3. Link in with new contacts.
After a meeting or other event where you’ve met people you’d like to include in your network, send them an invitation to link in with you using the email address they have on their business card. Make sure you personalize the invitation to include a reference to how you met and what you do. You might also suggest meeting again face-to-face in to continue and deepen your connection.
4. Share an update on LinkedIn at least once a week.
It’s a great way to keep your LinkedIn network up on what you’re doing, learning, reading, etc. Remember, LinkedIn is NOT facebook! References to grandkids, dogs and vacations are not appropriate. But do mention your attendance at a seminar, job fair, receipt of an invitation to pitch a new piece of business and any awards you win. You can also include a link to your latest blog, YouTube production or online articles.
5. Do NOT use personal social media pages for your professional contacts.
Remember, whatever you put on line could be seen by EVERYONE including future employers. So keep your personal correspondence private. Facebook is wonderful for sharing family news, political views and favorite jokes. But none of these are appropriate to include in a professional presentation.
6. Use LinkedIn groups to extend your professional network.
These groups often have job boards that could lead to employment opportunities. Also commenting on other group member’s observations or answering questions they have, is a great way to enhance your professional reputation.
7. Don’t use your LinkedIn network as a cold call list of prospects.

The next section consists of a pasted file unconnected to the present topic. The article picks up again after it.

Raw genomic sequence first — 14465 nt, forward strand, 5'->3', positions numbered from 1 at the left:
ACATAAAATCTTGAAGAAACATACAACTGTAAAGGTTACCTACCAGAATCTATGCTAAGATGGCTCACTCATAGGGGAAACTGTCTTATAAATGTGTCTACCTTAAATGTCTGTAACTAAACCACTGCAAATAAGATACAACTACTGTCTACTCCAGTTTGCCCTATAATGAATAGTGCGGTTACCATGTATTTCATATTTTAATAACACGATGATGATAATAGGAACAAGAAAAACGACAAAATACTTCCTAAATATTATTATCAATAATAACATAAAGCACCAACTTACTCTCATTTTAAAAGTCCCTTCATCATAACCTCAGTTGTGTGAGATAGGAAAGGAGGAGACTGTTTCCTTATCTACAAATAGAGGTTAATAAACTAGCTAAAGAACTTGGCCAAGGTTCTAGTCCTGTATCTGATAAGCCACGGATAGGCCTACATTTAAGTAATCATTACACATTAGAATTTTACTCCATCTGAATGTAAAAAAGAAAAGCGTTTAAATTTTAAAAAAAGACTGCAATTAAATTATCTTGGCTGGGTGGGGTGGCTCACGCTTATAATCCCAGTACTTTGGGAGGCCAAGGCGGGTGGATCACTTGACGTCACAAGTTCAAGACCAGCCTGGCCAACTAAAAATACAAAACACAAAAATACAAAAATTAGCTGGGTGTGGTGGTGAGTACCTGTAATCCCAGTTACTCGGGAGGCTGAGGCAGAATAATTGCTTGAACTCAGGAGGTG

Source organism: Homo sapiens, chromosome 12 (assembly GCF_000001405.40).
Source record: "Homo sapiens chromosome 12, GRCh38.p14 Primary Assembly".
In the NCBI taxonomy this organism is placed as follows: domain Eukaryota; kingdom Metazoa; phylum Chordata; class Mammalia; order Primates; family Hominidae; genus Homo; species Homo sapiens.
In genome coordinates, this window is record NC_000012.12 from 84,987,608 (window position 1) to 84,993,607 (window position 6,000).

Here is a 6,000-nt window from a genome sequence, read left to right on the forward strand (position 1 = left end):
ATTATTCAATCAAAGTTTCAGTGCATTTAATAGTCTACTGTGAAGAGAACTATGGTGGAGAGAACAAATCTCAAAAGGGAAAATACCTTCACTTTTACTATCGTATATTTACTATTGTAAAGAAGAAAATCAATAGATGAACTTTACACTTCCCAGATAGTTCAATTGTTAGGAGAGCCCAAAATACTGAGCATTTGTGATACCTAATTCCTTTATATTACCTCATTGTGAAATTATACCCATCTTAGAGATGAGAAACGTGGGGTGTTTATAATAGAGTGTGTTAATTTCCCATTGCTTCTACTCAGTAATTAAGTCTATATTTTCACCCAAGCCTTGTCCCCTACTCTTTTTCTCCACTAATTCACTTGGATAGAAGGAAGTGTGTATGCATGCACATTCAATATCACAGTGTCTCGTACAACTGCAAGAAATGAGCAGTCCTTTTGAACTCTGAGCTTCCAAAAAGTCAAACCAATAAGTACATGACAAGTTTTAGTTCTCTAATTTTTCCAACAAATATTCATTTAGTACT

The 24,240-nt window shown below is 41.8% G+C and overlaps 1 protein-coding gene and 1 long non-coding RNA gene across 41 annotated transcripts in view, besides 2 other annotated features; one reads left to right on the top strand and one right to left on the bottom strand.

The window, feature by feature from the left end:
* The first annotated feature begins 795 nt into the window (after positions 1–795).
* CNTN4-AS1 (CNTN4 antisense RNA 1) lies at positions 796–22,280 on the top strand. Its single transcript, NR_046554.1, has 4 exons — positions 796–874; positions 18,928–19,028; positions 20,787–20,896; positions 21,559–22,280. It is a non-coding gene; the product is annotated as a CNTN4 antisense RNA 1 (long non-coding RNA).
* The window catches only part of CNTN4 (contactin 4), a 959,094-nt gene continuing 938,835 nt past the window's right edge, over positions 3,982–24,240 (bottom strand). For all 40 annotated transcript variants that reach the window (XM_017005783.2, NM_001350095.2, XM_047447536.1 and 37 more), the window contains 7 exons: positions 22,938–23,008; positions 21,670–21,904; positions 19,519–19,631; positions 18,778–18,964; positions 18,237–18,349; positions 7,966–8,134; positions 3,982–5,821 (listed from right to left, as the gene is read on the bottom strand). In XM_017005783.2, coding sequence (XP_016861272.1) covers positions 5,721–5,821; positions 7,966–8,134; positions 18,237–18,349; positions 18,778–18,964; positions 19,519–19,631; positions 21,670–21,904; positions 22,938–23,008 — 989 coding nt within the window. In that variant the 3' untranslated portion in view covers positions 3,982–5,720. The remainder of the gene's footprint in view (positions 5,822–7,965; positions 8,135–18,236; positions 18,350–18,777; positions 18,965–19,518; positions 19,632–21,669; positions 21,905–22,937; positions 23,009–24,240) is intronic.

Social media isn’t about increasing sales in the short term. The whole point of it is to develop strong, mutually beneficial long-term relationships with professional contacts. Trying to sell something to someone you just met does not engender trust. But as your LinkedIn contact, they’ll have a chance to get to know and like you better through your profile, updates and blogs – even if you rarely meet face to face. In the end, this interaction is the best way to build the kind of relationships you can depend on throughout your career.
8. Take advantage of the insights LinkedIn offers you on a profile or job description.
When you look up someone else’s profile, LinkedIn provides you with information about who you have in common, where they’ve worked, went to school and the organizations they belong to. You can also read what others think of them and see samples of their work. If you search for a job on LinkedIn, the system automatically lists any of your contacts who are working for that company now or did so in the past. All of this is terrific information to have before you even apply for the job, let alone have to prepare for an interview.
9. Treat your networking contacts like the good friends you hope they’ll become.
Offline – don’t be late for a date. Thank them if they treat you to coffee or a meal and follow up with a written thank you by email or snail mail. Then treat them at the next meeting. Online – acknowledge their emails and messages within 24 hours. Congratulate them on promotions and new positions. Like and comment on their Pulse blogs. And always try to help them with their professional goals if you expect them to help you with yours.
10. Remember – one way or another you’ll always get back more than you give.
Networking works best when you genuinely try to help other people, not use them.
The payback may take a while, but eventually the people you help will help you. Furthermore, the surest way to empower yourself is to help others. So practice “Altruistic Self-interest: Do unto others as you would have them do unto you – only do it FIRST!”
Wendy Lalli consults on marketing projects through her own agency, Wendy Lalli Ltd. and is CD of Crux Creative, a marketing agency in Wisconsin. She also mentors other marketing professionals in transition and wrote on job search for the Chicago Tribune and 25 newspapers in the Chicago Sun Times network.